4 Surprising Facts About Your Thermostats

What do you picture when you think of crucial elements of your home’s HVAC system? If you’re like many homeowners, then your outdoor condenser unit or indoor air handler probably spring to mind. While these high-ticket items often take center stage, few homeowners consider the humble thermostat. These simple devices can be surprisingly vital elements of home comfort, however.

If you haven’t given your thermostats much thought recently, then this article is for you. Below, you will find four surprising facts about your thermostats, along with some tips and tricks for using them to maximize your home’s comfort and cooling efficiency.

1. Thermostats Are On/Off Switches

A common misconception among many homeowners is that thermostats can control air temperature. In reality, thermostats typically have a single function: to turn the AC compressor on or off. If the ambient air temperature near the thermostat is higher than the set temperature, then your AC compressor will run. If not, it will shut off.

In practice, this mode of operation means that turning your thermostat down won’t cool your house any faster. Many homeowners mistakenly attempt to lower their temperature on hot days, forcing their AC to run for longer. Setting one desired temperature when you are home and leaving it alone can help to improve cooling efficiency and reduce wear on your system.

2. Thermostat Placement Matters

Since your thermostat measures ambient temperature to manage your AC, placement is essential for cooling efficiency. Thermostats near vents or in direct sunlight may cool down or heat up too quickly, ultimately leading to inefficient cooling behavior. As a general rule, thermostats work best when in a central location.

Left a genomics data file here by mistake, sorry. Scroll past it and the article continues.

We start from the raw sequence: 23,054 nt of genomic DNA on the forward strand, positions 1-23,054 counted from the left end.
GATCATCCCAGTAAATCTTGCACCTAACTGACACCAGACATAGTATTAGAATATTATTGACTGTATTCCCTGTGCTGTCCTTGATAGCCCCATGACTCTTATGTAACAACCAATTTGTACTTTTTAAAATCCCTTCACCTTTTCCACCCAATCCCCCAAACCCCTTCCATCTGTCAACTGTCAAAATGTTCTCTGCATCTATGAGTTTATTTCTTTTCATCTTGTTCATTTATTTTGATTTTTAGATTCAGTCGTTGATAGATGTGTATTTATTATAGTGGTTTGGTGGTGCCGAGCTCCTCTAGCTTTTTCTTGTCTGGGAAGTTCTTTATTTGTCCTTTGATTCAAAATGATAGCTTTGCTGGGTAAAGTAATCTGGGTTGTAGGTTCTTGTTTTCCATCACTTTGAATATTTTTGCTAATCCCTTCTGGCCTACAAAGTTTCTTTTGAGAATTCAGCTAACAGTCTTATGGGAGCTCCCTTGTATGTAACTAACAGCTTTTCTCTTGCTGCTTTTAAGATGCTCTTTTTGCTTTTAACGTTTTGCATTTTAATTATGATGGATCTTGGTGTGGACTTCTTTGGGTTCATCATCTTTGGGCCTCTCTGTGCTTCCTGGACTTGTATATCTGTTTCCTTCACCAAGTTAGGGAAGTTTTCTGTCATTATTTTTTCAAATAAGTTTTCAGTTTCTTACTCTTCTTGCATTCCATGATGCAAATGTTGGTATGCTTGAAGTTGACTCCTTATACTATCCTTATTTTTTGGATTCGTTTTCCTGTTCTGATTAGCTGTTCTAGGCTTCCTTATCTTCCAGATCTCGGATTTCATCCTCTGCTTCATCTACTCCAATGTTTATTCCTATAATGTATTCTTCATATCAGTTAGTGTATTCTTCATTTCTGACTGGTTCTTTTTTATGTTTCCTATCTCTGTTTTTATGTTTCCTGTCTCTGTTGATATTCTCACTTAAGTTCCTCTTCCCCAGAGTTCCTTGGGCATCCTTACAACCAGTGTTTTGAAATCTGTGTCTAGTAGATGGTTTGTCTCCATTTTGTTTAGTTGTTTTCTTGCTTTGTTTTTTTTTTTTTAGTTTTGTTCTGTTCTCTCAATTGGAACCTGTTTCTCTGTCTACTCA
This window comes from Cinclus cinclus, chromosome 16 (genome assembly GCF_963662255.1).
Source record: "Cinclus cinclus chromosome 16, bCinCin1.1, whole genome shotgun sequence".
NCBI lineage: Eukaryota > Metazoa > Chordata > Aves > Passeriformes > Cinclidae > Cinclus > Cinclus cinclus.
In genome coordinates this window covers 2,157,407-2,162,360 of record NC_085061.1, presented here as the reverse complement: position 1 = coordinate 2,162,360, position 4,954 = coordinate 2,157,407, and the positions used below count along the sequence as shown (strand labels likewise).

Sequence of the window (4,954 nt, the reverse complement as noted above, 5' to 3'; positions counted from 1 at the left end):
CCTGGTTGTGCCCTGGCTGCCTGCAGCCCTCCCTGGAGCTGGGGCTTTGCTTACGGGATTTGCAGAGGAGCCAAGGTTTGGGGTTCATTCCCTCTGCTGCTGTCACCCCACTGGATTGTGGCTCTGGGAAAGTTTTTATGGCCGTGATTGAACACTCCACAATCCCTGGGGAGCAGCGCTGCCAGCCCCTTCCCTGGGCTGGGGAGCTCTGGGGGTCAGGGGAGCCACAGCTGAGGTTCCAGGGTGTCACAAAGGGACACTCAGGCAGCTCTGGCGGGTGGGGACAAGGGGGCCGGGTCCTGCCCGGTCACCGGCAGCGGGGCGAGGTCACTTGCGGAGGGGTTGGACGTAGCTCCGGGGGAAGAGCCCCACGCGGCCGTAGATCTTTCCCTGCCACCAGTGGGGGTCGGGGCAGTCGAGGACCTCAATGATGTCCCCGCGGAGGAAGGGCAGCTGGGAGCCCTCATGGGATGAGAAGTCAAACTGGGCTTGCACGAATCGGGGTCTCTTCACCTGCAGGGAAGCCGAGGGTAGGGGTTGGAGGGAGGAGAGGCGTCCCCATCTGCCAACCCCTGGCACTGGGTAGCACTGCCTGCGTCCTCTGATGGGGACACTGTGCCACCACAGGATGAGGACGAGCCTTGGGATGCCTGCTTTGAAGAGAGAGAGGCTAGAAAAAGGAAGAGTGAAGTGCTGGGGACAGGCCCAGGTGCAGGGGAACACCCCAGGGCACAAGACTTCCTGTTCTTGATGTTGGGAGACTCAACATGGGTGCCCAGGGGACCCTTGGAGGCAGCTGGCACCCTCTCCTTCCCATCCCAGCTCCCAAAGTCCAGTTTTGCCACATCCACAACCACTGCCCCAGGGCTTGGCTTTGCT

Thermostat placement becomes even more critical with zoned systems. Thermostats that receive cold air from neighboring zones may shut off too soon, ultimately negating the advantage of multiple zones. Improper thermostat placement or zones that lack adequate separation (with doors or curtains, for example) can significantly impact the operation of your home’s air conditioning system.

3. Thermostat Movement Isn’t Easy

Although placement matters, moving your thermostat to a new location may not be as simple as it appears. Your home’s thermostats require connections to your outdoor condenser unit, your air handler or furnace, as well as any indoor air quality items you may have. If you have some slack on the existing wires, then moving your thermostat a few feet along the same wall may be relatively easy.

Sadly, many thermostat placement issues require more drastic work to fix. Moving your thermostat to a neighboring wall or another room may require running significant lengths of new wire. In most cases, this is a job best left to a professional. Before undertaking this potentially expensive project, be sure to consult with an experienced HVAC technician to determine the best new position for your thermostat.

4. Smart Thermostats Aren’t a Gimmick

If you think that thermostats with fancy screens and high-end features are just a gimmick, think again. Modern thermostats can be more than just straightforward on/off switches, opening new possibilities for efficiency. Even if you are not interested in using the internet-enabled home automation features on many smart thermostats, they still offer compelling advantages.

Aside from scheduling, remote sensors are one key feature in many newer smart thermostats. You can place these sensors in neighboring rooms, allowing the thermostat to do more than sense just the temperature around it. By expanding your thermostat’s temperature-sensing capabilities, you can improve its ability to control your home’s AC system efficiently.

Understanding how your thermostats work and how you can improve their operation can allow you to enjoy a cooler, more comfortable home all summer long. Advanced Heating & Cooling can help you to evaluate potential problems with your thermostat or help with any other HVAC problems you may experience.

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